The present-day buildings in the valley date from the 18th  and 19th centuries.

    A number of elements are shared by all the deserted dwellings around St-Christophe en Oisans : high altitude (1,900 to 2,000 m on average), an original architecture made exclusively of dry stone with materials found onsite, and that is very robust, and has a small indoor area (from 8 to 40 m2)

    They reveal the existence not only of buildings (houses and outbuildings), but also of an intricate series of walls, terraces and enclosures, dividing the land and corresponding perhaps to older agricultural divisions or to the material form of a complex distribution of land.
    They show, above all, the tenacious, exceptional and hard-working presence of human beings who, at the cost of considerable labour, colonised and worked on the smallest parcel of land all the way up to the foot of the rocks and the glaciers.

  • Pastoralism

    Pastoralism in the valley

    Today, each year, in mid-June, some 800 sheep go up towards the Lavey valley. They are divided into flocks of about 400 animals each, and belong to two Oisans breeders. During the summer, they each occupy one of the slopes, and then return to the valley around 10 October each year. To make sure the two flocks do not mix, the Pierre bridge across the Vénéon has a wooden barrier that must be carefully closed each time visitors go through it. The flock currently grazing on the left bank of the valley has been going up each summer to this Alpine pasture for 35 years was previously led up by a local breeder.

  • Hut

    The Lavey refuge

    This is a refuge in the Ecrins range, at an altitude of 1,797 m in the Lavey valley, which leads to the Vénéon valley.
    In 1881, the Isère section of the CAF (Club Alpin Français) bought two buildings in the village of La Lavey. The refuge was renovated and had a storey added to it in 1949 (24 places), and was extended in 1972. It can currently sleep 44 people. The refuge provides access to the lakes of Bèches, Rouies and Muande, with the latter still developing, after the withdrawal of the glacier at the end of the Muande. It is also the starting point towards Tête des Fétoules, Les Rouies, L'Olan, Pointe Maximin, L'Aiguille d'Olan or L'Aiguille des Arias, and a way to pass through the Olan gap towards Le Valjouffrey. One can also pass through the Col de la Lavey to reach the Chardon valley. In winter 2011, a spectacular rock slide, which can still be seen today, with several thousand m3 of rock, occurred near the refuge. The refuge is the culmination of a very fine trail, and famous for its cuisine.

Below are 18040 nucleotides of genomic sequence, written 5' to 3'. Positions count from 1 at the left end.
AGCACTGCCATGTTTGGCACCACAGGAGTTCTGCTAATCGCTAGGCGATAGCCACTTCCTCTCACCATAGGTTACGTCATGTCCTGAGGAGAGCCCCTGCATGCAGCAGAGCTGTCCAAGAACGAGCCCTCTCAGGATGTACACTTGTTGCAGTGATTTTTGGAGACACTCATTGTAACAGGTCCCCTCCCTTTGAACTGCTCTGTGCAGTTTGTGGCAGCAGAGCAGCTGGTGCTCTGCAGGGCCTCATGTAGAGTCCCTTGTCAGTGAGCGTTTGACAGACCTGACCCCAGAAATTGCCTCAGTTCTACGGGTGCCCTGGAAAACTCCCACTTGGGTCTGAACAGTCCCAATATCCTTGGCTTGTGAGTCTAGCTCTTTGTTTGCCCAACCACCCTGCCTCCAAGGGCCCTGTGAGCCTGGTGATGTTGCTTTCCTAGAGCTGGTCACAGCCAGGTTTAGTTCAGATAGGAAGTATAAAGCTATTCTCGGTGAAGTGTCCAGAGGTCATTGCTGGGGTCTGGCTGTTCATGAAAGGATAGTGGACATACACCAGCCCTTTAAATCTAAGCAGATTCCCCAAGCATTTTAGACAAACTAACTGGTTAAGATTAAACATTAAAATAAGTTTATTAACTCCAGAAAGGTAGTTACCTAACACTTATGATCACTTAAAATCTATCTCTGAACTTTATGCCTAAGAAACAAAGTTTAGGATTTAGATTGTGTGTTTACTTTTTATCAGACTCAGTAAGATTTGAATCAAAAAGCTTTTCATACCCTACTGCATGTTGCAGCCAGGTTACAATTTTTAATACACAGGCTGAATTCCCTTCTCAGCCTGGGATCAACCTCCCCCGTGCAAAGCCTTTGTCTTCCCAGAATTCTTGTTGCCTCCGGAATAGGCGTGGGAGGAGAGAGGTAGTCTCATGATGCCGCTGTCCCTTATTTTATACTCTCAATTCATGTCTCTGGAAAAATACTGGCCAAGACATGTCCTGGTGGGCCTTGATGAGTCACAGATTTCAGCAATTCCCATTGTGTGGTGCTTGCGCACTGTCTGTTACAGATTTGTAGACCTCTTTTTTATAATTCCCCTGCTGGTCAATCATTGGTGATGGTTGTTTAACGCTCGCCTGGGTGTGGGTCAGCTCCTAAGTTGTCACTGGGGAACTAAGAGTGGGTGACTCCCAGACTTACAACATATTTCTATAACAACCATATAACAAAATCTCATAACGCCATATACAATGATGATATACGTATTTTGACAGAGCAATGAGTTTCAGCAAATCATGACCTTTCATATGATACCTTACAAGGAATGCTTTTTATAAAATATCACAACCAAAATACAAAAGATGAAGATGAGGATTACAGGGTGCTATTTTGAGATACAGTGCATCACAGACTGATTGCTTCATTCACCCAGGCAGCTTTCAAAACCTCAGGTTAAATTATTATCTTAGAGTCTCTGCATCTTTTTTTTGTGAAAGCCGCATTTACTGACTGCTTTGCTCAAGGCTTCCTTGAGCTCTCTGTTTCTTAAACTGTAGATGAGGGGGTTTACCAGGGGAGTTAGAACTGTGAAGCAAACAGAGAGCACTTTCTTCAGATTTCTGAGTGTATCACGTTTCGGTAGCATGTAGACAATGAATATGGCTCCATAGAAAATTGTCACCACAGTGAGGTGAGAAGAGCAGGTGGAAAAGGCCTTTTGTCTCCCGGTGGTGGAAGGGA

There is also a fine site of climbing stones around the refuge !

  • Fauna

    European common frog

    Each year, in late March or early April, when the little pond in front of the Lavey Refuge is filled with water, some forty European common frogs come here to reproduce. Among the forty or so amphibians, some spend the winter hibernating at the bottom of the pond while others make their way here across the snow. This frog is a member of the family of  brown frogs  and, like its cousin of the plains, has a brown mask extending from behind its eardrum to its eyes. In Europe, the common frog is thought to be the amphibian that can live in the highest altitudes. The frog's spawn is like a compact ball that can contain several hundred eggs floating on top or at the bottom of the pond. The very large number of eggs is needed to guarantee the survival of the species, since very few reach adulthood.

  • Panorama

    View over Lake Muande

    Lake Muande is a glacier lake at an altitude of 2,380 m in the Lavey valley, which leads to the Vénéon valley.

    It appeared in the early 1990s, as a result of the withdrawal of the Muande glacier. The absence of a connecting gorge means it occupies the small area behind the confluence tier.

    The lake is still emerging, making the site a kind of laboratory where nature is carrying out its powerful creative work.


  • Lake

    Lac des Fétoules

    The Lac des Fétoules is a very small lake of approximately 300m2, lying at an altitude of 2,249 metres at the foot of the Tête des Fétoules (3,459 m).
    From the lake, the panorama sweeps across the cirque formed by the Aiguille d'Olan, the Aiguilles d'Arias opposite, the Aiguille du Plat de la Selle (3,596 m) to the right and just above, the Tête des Fétoules and the Fétoules glacier.
    Grassy stretches surround this little lake.


Altimetric profile


Herd protection dogs

In mountain pastures, protection dogs are there to protect the herds from predators (wolves, etc.).

When I hike I adapt my behavior by going around the herd and pausing for the dog to identify me.

Find out more about the actions to adopt with the article "Protection dogs: a context and actions to adopt".
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Is in the midst of the park
The national park is an unrestricted natural area but subjected to regulations which must be known by all visitors.

Information desks

, 38520 Saint-Christophe-en-Oisans - La Bérarde 76 80 50 01

Oisans Park house

Rue Gambetta, 38520 Le Bourg d'Oisans 76 80 00 51

Video presentation of the natural resources of the Oisans mountain and its crafts. Information, documentation about the Park, projections, reading space for children. Accessible to people with reduced mobility. Free admission. All animations of the Park are free unless otherwise stated.

Find out more

Access and parking

Follow the D530 to St-Christophe en Oisans
Carry straight on for a further 3 kilometres until you come to the hamlet of Champhorent. The car park is downhill from the D530.

Parking :

Car park in Champhorent


Parc national des Ecrins